Lifestyle

This category contains 33 posts

Black Swans and why History, Future. Now is not bleak


Nassim Nicholas Taleb is famous for his 2008 book, The Black Swan, in which he came up with a very simple idea: that big changes can suddenly happen, apparently out of nowhere.  He uses the Wall Street crash, Pompei and the internet as examples. The reality, is actually closer to Malcom Gladwell’s 2002 book, The Tipping Point: … Continue reading

Go to college so you can afford to pay your college debts


Thanks to Post Growth Institute for the cartoon.

Automation providing a world of luxury, or mass poverty?


For the past 50 years there has been an expectation that the next generation will have a higher quality of life than the previous generation. With increased computerisation, globalisation and automation this expectation may no longer be valid. History, Future. Now turns to science fiction and European history to get a glimpse of a possible … Continue reading

Population growth, a disaster in the making


The world’s population increased by another billion people between 1999 and 2011, to hit 7 billion. When History, Future. Now’s father was born, in 1930, the population was just 2 billion. By 2050 the world is expected to add between two and three new Indias and Chinas bringing the total to 9.3 to 11 billion. … Continue reading

Generation Screwed: how the youth of today are being screwed by the baby boomers


History, Future. Now. frequently posts articles about the increasing generational divide between the Baby Boomer generation who are now hitting retirement age and the Millennial generation who have recently graduated from university. The Daily Beast has a hard hitting article this week that focuses on some of the issues: How has this generation been screwed? … Continue reading

Stanford researchers produce first complete computer model of an organism


Markus Covert, assistant professor of bioengineering at Stanford University had a significant announcement to make this week: In a breakthrough effort for computational biology, the world’s first complete computer model of an organism has been completed, Stanford researchers reported last week in the journal Cell. A team used data from more than 900 scientific papers to … Continue reading

SpaceX: private space vehicle supplies the Space Station and brings engineering talent back to Earth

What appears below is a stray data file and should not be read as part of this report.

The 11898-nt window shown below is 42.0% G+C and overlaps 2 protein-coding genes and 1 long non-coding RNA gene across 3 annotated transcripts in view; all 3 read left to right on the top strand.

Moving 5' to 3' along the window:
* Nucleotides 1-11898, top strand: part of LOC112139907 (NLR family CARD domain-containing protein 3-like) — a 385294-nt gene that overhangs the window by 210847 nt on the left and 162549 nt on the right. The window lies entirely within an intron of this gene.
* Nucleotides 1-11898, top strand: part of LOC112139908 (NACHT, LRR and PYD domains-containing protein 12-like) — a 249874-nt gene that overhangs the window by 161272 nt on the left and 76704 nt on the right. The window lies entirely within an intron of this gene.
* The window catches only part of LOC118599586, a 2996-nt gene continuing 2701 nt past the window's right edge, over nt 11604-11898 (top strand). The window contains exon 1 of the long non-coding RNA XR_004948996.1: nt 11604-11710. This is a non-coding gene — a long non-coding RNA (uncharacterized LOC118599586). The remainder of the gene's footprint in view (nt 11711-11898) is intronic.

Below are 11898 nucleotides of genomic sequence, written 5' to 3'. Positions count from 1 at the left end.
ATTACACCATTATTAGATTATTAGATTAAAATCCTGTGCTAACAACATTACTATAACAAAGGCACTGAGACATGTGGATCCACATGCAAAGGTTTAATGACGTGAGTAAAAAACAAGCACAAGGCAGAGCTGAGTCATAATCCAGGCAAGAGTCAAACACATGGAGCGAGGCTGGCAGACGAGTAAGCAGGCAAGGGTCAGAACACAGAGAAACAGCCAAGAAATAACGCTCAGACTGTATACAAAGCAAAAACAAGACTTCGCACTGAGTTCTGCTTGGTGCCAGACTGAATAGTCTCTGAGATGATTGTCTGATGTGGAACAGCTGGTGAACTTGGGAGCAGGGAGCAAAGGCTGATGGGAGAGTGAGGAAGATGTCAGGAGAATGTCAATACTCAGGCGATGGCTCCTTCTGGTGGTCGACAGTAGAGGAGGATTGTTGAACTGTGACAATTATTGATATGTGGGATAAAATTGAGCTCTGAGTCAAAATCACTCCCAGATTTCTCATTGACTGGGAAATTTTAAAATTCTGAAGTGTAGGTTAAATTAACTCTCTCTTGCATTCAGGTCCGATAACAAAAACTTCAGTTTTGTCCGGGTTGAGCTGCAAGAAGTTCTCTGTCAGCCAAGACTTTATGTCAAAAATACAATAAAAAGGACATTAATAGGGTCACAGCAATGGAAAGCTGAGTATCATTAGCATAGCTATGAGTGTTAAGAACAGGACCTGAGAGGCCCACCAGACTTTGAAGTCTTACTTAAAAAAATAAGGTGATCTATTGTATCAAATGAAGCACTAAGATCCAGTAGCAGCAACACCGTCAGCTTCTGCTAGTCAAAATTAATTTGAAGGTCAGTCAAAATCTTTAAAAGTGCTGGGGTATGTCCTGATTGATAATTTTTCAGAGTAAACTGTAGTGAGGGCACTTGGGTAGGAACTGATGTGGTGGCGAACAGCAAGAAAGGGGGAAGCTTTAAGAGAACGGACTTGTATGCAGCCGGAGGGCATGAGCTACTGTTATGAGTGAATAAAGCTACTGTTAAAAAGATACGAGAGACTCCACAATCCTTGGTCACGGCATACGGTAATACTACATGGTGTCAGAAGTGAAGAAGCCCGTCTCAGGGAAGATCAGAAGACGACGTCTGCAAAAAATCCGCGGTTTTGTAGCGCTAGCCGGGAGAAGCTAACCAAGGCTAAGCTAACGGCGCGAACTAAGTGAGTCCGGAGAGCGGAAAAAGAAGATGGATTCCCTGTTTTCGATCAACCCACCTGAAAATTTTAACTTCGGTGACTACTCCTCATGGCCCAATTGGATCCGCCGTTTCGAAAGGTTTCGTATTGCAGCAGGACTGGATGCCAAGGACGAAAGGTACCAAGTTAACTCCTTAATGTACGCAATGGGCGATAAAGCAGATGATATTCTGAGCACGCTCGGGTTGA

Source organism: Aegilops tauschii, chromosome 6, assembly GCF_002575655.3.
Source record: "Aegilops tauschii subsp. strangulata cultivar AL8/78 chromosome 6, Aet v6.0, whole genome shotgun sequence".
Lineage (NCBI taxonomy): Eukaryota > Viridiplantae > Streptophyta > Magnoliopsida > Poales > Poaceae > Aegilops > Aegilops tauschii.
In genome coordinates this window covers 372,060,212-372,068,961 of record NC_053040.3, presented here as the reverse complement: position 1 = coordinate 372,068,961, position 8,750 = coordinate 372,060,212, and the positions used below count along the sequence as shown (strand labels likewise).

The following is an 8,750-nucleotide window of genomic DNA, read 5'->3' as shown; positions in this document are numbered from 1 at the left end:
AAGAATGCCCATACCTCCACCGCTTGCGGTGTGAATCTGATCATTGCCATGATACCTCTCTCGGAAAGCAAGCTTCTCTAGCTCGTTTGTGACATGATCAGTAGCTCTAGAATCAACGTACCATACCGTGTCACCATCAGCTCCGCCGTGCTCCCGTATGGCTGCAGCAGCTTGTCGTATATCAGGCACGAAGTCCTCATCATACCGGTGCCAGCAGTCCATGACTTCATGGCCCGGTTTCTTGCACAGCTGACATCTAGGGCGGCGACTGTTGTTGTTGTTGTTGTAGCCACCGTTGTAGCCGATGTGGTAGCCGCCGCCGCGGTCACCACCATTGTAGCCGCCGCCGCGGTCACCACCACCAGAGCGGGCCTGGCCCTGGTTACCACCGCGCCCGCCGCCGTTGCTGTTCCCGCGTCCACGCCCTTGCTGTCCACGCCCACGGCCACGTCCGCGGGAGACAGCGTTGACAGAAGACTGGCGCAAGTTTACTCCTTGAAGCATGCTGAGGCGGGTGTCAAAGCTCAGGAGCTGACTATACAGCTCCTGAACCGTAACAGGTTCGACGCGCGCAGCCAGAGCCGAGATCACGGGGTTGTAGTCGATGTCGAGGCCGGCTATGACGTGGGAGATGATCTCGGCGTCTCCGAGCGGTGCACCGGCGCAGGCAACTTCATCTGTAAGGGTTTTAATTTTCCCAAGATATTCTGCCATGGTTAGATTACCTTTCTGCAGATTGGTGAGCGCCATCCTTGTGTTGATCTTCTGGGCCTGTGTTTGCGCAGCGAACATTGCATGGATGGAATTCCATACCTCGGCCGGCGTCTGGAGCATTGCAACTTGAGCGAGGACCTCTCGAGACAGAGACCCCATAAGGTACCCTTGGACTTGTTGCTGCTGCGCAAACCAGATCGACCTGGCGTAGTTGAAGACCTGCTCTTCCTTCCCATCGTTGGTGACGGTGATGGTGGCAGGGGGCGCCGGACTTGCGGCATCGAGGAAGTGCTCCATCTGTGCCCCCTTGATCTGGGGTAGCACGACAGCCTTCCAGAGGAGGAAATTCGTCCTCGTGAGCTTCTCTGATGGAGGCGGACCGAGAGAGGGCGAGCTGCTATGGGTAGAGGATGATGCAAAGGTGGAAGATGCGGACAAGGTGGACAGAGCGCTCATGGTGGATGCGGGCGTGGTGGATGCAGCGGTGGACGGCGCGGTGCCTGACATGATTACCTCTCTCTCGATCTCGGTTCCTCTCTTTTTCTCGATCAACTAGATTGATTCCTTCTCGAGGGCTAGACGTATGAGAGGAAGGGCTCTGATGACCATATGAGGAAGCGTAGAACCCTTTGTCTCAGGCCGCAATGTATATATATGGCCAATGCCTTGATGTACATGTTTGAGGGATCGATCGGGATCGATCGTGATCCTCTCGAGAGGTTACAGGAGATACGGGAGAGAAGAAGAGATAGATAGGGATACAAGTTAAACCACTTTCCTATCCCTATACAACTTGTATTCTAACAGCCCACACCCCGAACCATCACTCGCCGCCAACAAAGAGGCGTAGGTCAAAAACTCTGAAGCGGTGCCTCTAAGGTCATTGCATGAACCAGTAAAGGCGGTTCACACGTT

Elon Musk is a pretty exceptional individual: he was the founder of PayPal, which has transformed the financial services sector, was the founder of Tesla Motors, which is producing some of the most exciting motor vehicles in history and was the founder of SpaceX, which is the private sector space vehicle company that the US … Continue reading

Highlander: There can be only one and the impact of longevity on society


Highlander, staring Christopher Lambert and Sean Connery, is one of best movies of the 1980s.  I watched it again last night and, although it is dated and cheesy, it remains a great film with some fantastic music sung by Freddie Mercury.  The primary concept of the film is what it would be like to be … Continue reading

Where are all the jobs going? Lessons from the first Industrial Revolution and 150 years of pain.


In a world which is seeing a simultaneous increase in the capabilities of robots and artificial intelligence to do many factory and service sector jobs, and a significant increase in the world’s interconnected population, a natural question to ask is: “Are there enough good jobs to go around for everyone?” To many people, particularly those … Continue reading

Transcript: Schmidt and Thiel smackdown – Fortune Tech


Very interesting, wide ranging discussion between Eric Scmidt and Peter Theil on 16 July 2012 about the past, present and future of technology and its impacts on society and government. Peter’s views on education are pretty similar to those expressed by History, Future. Now. here: We have a bubble in education.  If there’s anything in … Continue reading

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